2

A common problem in LINQ2SQL is while the .NET String allows assigning any length to its variable, your database may have a specific max length constraint (like VARCHAR(5)). This will lead to the SQL error message "String or binary data would be truncated.", which is extremely unhelpful since it doesn't tell you which fields is the culprit.

Obviously, validating the input for the maximum string length will be the correct way. The main problem I faced is creating the necessary validation for every LINQ object in my project, and updating the validation if the maximum length of the field is updated.

Ideally, I need to work out a way to dynamically determine the max length of a generated field, so I do not risk forgetting to update the validation later.

The best possible implementation I can find so far is "Integrating xVal Validation with Linq-to-Sql", which is already far superior to anything I can think. The only uncertain point is the dynamically determine the max length.

Has anyone seen or implemented anything similar?

2

The LINQ2SQL code generator places an attribute on property fields similar to:

[Column(Storage="_Message", DbType="NVarChar(20)")]

It would be simple to extract and use this information at runtime:

public class Row
{
    // normally generated by LINQ2SQL
    [Column(Storage = "_Message", DbType = "NVarChar(20)")]
    public string Message
    {
        get;
        set;
    }

    // normally generated by LINQ2SQL
    [Column(Storage = "_Property", DbType = "NVarChar(20) NOT NULL")]
    public string Property
    {
        get;
        set;
    }
}

public class VarCharInfo
{
    public int? MaxLen;
    public bool IsNullable;
}

public static VarCharInfo GetVarCharInfo(PropertyInfo propertyInfo)
{
    var attrib = propertyInfo.GetCustomAttributes(typeof(ColumnAttribute), false)
        .OfType<ColumnAttribute>()
        .FirstOrDefault();

    if (attrib == null || attrib.DbType == null)
    {
        return null;
    }

    var match = Regex.Match(attrib.DbType, @"VarChar\((?'len'\d+)\)(?'notnull' NOT NULL)?");

    if (!match.Success)
    {
        return null;
    }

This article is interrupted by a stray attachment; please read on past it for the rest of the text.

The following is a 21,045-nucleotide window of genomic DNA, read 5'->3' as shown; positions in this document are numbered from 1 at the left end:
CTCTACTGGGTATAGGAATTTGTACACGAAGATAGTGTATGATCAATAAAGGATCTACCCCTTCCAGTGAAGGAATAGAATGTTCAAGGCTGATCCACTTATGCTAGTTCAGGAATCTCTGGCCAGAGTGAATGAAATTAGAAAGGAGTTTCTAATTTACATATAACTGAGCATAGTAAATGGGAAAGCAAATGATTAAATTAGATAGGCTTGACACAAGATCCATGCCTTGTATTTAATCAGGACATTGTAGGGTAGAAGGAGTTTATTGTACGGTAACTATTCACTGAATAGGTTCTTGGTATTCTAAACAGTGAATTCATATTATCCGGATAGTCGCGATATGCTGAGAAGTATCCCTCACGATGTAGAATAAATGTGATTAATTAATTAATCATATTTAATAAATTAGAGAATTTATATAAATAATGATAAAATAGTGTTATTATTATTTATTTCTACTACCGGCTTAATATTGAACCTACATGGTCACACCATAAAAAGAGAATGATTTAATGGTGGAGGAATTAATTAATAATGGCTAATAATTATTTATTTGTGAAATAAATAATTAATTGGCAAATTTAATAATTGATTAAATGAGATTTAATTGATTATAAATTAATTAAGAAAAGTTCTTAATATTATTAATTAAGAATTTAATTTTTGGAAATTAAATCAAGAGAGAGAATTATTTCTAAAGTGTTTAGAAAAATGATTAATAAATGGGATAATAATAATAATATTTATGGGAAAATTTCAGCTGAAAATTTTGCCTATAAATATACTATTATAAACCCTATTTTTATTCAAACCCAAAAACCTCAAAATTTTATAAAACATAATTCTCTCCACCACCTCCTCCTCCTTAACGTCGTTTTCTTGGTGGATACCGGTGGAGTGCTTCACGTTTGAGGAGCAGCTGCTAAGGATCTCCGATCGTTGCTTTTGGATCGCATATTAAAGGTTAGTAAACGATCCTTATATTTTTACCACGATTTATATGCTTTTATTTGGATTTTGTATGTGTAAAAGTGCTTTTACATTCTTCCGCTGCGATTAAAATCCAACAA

var rvl = new VarCharInfo();

    rvl.MaxLen = int.Parse(match.Groups["len"].Captures[0].Value);
    rvl.IsNullable = match.Groups["notnull"].Success;

    return rvl;
}

public static bool ValidateVarCharColumns(object dataObject)
{
    bool success = true;

    foreach (var propertyInfo in dataObject.GetType()
        .GetProperties()
        .Where(pi => pi.PropertyType == typeof(string)))
    {
        var vci = GetVarCharInfo(propertyInfo);

        if (vci != null)
        {
            var currentValue = propertyInfo.GetGetMethod()
                .Invoke(dataObject, null) as string;

            if (currentValue == null)
            {
                if (!vci.IsNullable)
                {
                    // more work: value is null but it shouldn't be
                    success = false;
                }
            }
            else if (vci.MaxLen != null && currentValue.Length > vci.MaxLen)
            {
                // more work: value is longer than db allows
                success = false;
            }
        }
    }

    return success;
}

static void UsageTest()
{
    Row t = new Row();
    t.Message = "this message is longer than 20 characters";
    // t.Property is null

    ValidateVarCharColumns(t);  // returns false!
}
  • I've tested it out using my own LINQ objects, and it works fine! With a few touch-ups, it's a pretty simple solution that caters most of my validation needs. Thank you! – alextansc Jul 27 '09 at 14:31

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